Title

God and Revolution: Religion and Power from Pre-revolutionary France to the Napoleonic Empire

Date

6-1-2017 9:30 AM

End Time

1-6-2017 9:45 AM

Location

WUC Columbia Room

Department

History

Session Chair

Elizabeth M. Swedo

Session Title

History Senior Thesis presentations

Faculty Sponsor(s)

Patricia Goldsworthy-Bishop

Presentation Type

Presentation

Abstract

With the occurrence of the French Revolution in 1789, Catholicism was replaced by secularized religion. Maximilien Robespierre, a French revolutionary and politician, was a key figure in the transition into secularized religion that followed revolutionary politics. Robespierre’s creation of an edict for the establishment of the “Cult of the Supreme Being,” a secularized religion, created a new form of using political power through religion. This new religion took traditional Catholic structures, such as ceremonies and festivals, as a form of political propaganda and power. This presentation on Robespierre’s “Decree on the Supreme Being” (1794) argues that this new form of national religion still maintained some critical aspects of traditional Catholicism.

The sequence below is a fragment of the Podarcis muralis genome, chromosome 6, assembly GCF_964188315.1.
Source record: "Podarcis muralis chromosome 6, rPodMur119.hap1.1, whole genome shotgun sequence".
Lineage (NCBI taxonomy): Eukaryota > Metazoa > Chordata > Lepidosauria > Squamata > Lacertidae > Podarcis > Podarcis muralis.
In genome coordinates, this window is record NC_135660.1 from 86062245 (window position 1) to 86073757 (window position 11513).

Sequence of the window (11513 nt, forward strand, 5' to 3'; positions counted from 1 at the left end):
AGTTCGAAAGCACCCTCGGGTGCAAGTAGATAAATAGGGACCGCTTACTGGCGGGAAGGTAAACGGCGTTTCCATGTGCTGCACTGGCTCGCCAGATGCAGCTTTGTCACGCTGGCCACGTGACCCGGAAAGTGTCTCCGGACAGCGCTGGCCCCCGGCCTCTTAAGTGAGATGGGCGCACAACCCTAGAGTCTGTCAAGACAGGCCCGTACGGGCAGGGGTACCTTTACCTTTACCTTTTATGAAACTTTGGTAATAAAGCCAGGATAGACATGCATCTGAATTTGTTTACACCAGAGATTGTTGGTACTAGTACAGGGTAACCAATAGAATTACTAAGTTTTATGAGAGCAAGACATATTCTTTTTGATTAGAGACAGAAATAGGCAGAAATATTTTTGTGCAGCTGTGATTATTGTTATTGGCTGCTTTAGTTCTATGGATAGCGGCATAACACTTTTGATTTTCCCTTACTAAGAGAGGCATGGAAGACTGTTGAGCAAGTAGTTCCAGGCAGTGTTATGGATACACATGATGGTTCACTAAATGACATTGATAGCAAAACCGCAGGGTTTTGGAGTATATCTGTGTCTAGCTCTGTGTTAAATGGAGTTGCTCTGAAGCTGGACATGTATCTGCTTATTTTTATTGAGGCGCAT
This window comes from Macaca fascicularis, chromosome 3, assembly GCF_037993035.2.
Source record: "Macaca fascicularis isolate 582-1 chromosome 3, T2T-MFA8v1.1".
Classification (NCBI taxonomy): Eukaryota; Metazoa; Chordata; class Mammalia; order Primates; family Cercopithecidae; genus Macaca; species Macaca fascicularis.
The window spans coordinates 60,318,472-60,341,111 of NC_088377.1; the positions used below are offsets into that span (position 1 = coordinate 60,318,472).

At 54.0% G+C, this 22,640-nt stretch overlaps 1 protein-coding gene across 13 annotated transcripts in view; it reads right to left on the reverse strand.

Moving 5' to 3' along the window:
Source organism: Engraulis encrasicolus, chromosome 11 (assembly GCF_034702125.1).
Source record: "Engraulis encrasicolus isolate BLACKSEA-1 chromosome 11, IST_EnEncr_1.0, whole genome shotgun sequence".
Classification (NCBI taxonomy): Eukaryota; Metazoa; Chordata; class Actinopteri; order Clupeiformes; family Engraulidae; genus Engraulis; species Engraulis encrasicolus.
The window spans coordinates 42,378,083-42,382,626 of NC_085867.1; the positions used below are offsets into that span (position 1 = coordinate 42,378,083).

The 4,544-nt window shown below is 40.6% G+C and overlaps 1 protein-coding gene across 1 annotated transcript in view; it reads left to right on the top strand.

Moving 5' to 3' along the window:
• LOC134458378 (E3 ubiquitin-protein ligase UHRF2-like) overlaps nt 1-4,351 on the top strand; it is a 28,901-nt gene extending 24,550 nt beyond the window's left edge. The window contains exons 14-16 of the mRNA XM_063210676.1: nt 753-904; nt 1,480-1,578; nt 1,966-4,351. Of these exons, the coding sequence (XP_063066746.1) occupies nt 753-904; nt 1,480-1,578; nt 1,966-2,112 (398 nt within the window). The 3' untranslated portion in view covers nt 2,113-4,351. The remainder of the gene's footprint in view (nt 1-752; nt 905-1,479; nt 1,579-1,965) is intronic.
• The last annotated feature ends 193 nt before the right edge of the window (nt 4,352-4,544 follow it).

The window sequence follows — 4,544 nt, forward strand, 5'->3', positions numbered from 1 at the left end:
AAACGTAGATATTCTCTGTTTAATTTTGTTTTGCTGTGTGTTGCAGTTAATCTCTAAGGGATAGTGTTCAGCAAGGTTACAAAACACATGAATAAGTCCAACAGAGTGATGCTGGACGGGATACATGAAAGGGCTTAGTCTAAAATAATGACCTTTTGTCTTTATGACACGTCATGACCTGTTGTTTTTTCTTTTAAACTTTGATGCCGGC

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Jun 1st, 9:30 AM Jun 1st, 9:45 AM

God and Revolution: Religion and Power from Pre-revolutionary France to the Napoleonic Empire

WUC Columbia Room

With the occurrence of the French Revolution in 1789, Catholicism was replaced by secularized religion. Maximilien Robespierre, a French revolutionary and politician, was a key figure in the transition into secularized religion that followed revolutionary politics. Robespierre’s creation of an edict for the establishment of the “Cult of the Supreme Being,” a secularized religion, created a new form of using political power through religion. This new religion took traditional Catholic structures, such as ceremonies and festivals, as a form of political propaganda and power. This presentation on Robespierre’s “Decree on the Supreme Being” (1794) argues that this new form of national religion still maintained some critical aspects of traditional Catholicism.